Dad and I had our differences, but we also had a lot in common. For example, we shared a love for challenging projects. Dad was an avid fisherman. Doesn’t every fly fisherman tie his own flies? I would have thought so as I watched him create delicate fly lures in a vise with pliers and tweezers. In retirement, Dad immersed himself in woodworking—starting with inlaid treasure chests and moving on to gorgeous furniture. He made a roll top desk and a beautiful cherry corner cabinet. It was the precision in each fine detail that gave him the greatest satisfaction.
Dad took on at least three writing projects in his retirement. (Writing came easily after his career as a scientist in which publishing was expected.) First, he compiled a set of albums with photographs for Mom. It covered their 50+ years together. He lined 5×8 index cards vertically in pencil and hand wrote each page. The second writing project tells the story of his family’s summer cottage on Danford Lake near Kazabazua, Quebec, less than two hours from their home in Ottawa. Dad applied the same level of detail to writing as he did to woodworking. What a wonderful memoir for the entire family.
I loved it so that I asked Dad to write about our cottage–Curran’s Lake. In April 1998, I typed his manuscript. Dad was in his 80s and Mom was not feeling well. I believe he had more to say but the opportunity slipped away. I am also sure he would have included photos. Here is a link to the first eleven pages—an unfinished memoir of our cottage. Curran’s Lake
Having spent his summers at Danford Lake, Dad was keen on finding a cottage for us. Eventually, he and Mom saw an ad in the Montreal Star for a lakefront property. They checked it out and loved it. From 1952-1962, we drove up to Curran’s Lake as soon as school let out and returned to Ste-Anne-de-Bellevue on Labor Day. Dad had to work Monday through Friday. He came to the cottage every Friday evening for the weekend. I was just 3 years old during our first summer. When I was 13, my parents had to sell the cottage because we were moving south to Amherst, Massachusetts! But for those childhood years, summer meant going to the cottage on Curran’s Lake.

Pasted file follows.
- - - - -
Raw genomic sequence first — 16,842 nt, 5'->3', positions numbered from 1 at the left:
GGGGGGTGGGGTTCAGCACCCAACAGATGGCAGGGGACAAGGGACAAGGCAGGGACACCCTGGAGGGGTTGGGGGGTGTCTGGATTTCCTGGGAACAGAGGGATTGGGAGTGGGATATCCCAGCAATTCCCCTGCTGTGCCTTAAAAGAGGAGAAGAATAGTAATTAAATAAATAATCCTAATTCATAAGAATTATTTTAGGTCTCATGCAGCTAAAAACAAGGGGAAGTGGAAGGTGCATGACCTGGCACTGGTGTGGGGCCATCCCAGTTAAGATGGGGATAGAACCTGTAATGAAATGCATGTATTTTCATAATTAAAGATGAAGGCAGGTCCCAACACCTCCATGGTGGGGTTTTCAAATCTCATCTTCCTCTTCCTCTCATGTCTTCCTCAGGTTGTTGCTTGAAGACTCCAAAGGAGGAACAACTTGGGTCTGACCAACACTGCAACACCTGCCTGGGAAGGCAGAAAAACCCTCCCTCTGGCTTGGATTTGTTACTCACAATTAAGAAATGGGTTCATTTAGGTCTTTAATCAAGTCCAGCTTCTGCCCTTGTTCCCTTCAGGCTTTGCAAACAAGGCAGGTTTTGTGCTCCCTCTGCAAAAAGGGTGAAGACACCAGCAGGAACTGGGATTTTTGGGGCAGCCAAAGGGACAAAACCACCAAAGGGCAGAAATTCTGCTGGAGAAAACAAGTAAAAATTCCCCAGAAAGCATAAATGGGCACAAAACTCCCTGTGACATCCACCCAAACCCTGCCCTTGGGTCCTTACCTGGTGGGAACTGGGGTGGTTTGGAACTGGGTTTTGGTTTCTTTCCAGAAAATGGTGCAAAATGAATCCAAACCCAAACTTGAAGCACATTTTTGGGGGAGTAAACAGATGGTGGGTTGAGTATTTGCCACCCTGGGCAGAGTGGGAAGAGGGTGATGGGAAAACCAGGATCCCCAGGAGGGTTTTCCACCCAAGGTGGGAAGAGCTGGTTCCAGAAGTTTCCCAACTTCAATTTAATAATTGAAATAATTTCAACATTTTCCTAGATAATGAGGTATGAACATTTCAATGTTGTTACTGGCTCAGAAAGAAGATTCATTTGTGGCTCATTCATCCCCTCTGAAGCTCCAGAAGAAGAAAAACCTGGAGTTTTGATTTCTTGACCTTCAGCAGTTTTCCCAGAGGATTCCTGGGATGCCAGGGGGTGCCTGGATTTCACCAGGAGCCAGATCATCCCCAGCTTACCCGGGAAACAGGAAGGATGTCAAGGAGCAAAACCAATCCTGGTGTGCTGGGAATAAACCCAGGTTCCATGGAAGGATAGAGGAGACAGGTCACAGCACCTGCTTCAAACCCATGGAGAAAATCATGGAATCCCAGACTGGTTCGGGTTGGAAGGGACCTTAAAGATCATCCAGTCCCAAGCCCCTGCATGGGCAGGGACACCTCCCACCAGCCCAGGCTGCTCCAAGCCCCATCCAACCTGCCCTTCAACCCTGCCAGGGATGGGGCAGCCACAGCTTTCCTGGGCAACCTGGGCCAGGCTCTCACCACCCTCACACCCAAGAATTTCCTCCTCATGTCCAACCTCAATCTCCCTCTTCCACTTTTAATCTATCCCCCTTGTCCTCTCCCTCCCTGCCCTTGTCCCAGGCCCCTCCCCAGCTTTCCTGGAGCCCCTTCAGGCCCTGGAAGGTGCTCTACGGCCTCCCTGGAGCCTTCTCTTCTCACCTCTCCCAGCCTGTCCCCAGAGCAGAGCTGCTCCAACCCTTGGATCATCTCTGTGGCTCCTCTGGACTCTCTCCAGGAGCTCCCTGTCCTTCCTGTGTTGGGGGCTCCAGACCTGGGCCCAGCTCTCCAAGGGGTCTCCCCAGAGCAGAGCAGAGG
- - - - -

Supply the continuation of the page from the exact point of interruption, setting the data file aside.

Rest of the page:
The drive to the cottage was not at all boring. We crossed the Ottawa River by car ferry and soon hit gravel roads. Our laneway was so overgrown, the trees surrounded the car. Excitement grew as we slowly made our way downhill, eagerly awaiting the first glimpse of the bright red roof of our cottage. And then we started pleading to go swimming. Planning and packing always included indoor games and library books, but all we really wanted to do was play outside and go swimming.
For the first couple of years, Dad installed chicken netting around the shallow water, fencing us in. Safety first! However, it didn’t take long for the fence to be removed. I have no doubt, we would have all agreed, Dad’s best cottage project was a white raft he built by himself. The wooden top rested on four steel drums and an anchor held it in place. He painted the steel ladder silver. It was a masterpiece and we loved it! But, cottage life still had rules and routines—we swam an hour mid-morning and an hour in mid-afternoon. We were not allowed in the water until an adult was seated on shore, only a few feet from the water. In ten years, we never had a swimming mishap.
My parents owned two more cottages. In Johnson, Vermont, they built a cabin on the Lamoille River, perfect for fly fishing in chest waders! And then, north of Kingston, Ontario, they purchased a furnished cottage. It was their first cottage on a lake that allowed motorboats, perfect for a small pontoon boat. Paul and I loved it!
I also want to wish a Happy Father’s Day to my husband, my son, and my son-in-law! Wonderful dads!